Staying relevant during a pandemic is a challenge that seemingly every musician and band has faced in 2020.
This struggle holds true for local rock band We Are The Movies, whose latest single, “Bury Me,” is set to release on all streaming platforms Friday. The band, made up of drummer Bryan Overholt, guitarist and vocalist Tim Waters, guitarist Dan McMillan and bassist Stephen Goldstein, is experimenting both with sound and their release schedule. The experiment starts with their new single.
The band originally formed in 2011, with Waters and Goldstein serving as original members alongside two other artists, Overholt said. Overholt joined in 2012 after responding to a Craigslist ad from Waters requesting a new drummer for the band. McMillan joined in 2014.
Waters and Goldstein are calling the release “a new starting point.”
“‘Bury Me’ is also like — it invokes some imagery of death. Like, ‘Hey, maybe this is an ending or a new beginning.’ Maybe bury the idea. Whatever idea you had going into listening to this, just bury it, because it’s about to get real weird,” Waters said.
The group takes on the rock genre in a style similar to that of the 2000s, with grungy, high-tempo, high-energy songs that would elicit what many in the rock community refer to as “head-banging.” Though Waters admitted “Bury Me” is darker than what the band normally puts out, he said the group believes the song still has the We Are The Movies’ signature sound.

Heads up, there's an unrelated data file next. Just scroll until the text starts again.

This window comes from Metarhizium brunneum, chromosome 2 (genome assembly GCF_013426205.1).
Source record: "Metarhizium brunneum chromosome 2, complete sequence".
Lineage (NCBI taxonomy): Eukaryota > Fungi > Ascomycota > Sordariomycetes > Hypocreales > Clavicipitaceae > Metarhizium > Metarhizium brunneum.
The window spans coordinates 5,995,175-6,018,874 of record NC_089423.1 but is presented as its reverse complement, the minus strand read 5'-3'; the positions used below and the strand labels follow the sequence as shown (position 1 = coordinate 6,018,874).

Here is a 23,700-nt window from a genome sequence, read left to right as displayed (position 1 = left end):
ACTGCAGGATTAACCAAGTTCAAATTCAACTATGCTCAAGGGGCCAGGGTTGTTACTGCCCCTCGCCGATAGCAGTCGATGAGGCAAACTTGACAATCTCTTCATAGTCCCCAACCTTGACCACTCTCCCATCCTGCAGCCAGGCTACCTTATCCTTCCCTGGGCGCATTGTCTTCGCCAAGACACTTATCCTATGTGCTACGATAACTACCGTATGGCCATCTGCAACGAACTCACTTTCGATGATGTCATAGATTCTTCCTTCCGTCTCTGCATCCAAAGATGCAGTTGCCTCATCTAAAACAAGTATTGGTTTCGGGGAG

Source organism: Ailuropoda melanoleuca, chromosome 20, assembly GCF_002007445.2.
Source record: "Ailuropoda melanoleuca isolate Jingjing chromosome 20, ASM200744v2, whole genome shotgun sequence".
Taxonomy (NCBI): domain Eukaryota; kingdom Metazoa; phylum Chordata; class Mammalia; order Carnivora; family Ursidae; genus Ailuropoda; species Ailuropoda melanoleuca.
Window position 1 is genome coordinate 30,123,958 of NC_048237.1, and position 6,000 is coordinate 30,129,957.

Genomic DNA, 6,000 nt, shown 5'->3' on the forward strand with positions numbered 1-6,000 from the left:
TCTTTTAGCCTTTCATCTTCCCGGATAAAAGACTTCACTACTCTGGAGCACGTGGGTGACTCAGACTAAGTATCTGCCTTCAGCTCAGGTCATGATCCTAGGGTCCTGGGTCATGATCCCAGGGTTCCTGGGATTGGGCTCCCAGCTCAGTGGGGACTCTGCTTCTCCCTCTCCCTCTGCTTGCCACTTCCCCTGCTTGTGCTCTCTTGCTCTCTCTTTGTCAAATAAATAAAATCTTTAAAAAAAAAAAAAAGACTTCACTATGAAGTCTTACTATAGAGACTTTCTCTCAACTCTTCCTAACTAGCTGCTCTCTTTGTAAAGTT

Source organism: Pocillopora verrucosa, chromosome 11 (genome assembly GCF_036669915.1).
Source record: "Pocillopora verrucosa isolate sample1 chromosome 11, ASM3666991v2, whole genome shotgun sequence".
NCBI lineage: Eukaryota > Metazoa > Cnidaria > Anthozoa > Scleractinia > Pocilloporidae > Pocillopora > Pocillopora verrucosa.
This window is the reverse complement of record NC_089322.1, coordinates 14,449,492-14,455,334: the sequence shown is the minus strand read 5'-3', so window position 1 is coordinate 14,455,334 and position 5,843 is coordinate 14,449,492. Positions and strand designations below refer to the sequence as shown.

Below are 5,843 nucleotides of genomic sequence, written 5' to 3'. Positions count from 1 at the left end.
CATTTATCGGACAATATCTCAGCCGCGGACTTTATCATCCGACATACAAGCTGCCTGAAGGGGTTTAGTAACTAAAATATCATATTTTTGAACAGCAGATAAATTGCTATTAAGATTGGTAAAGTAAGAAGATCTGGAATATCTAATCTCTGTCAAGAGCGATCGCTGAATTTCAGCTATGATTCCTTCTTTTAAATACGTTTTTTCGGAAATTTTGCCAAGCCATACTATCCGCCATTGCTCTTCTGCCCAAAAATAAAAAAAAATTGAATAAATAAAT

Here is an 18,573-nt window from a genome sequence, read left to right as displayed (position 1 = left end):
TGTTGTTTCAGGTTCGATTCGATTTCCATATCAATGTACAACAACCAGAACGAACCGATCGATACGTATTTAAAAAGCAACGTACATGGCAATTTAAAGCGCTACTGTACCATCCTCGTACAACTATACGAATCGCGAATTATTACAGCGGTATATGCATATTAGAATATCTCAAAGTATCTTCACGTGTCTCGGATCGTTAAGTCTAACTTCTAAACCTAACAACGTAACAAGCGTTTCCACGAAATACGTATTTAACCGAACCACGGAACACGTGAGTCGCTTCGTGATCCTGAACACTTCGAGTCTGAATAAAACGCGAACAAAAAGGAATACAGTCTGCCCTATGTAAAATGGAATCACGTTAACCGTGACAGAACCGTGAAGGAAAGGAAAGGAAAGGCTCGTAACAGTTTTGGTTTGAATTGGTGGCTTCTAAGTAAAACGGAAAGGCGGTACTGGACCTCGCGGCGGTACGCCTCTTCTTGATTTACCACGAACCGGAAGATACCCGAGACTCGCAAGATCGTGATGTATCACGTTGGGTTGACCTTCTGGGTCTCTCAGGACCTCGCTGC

“It sounds depressing, but I feel like the song’s kind of uplifting at the same time,” Goldstein said.
With busy schedules and a constantly evolving group dynamic, the band has not released a single since 2019 or an album since 2018.
“We have other things we’re doing outside of music, too. We have full-time jobs, music, other extracurriculars. Just trying to stake out that time to make music is really tough,” Overholt said.
We Are The Movies went on tour after releasing their 2018 album “…Or Get Busy Dying,” the title being a continuation of the release of “Get Busy Living…” in 2016. The affinity the band has for playing live shows stifled their writing process and delayed the release of more music, Waters said.
“We just love playing shows, man. It’s so much fun. When you’re out there and you’re in it and you’re a part of the crowd, it’s just the energy there,” Waters said. “And we write an album and then we just get addicted to that energy and it’s really hard to pump the brakes and say, ‘Okay, let’s go back and start writing some stuff.’”
Goldstein said that COVID-19 actually helped the group slow down and focus on writing and releasing more music. He said he believes it will be easier for the band to stay relevant if they can release singles once every two or three months, as opposed to spending a longer time creating an album concept and recording music centered around that concept.
Waters said it was hard for the group to avoid the “runaway train” of constantly preparing for the next show and that the band will now look to release singles in order to maintain creativity and reassess their approach to the release cycle.
“Rather than having people wait a year and a half for an album, we can just release a song every month or so and then at the end, there, we have an album and no one had to wait around for it,” Waters said.
“Bury Me” will be available on all streaming services Friday, along with a lyric video for the song, Overholt said.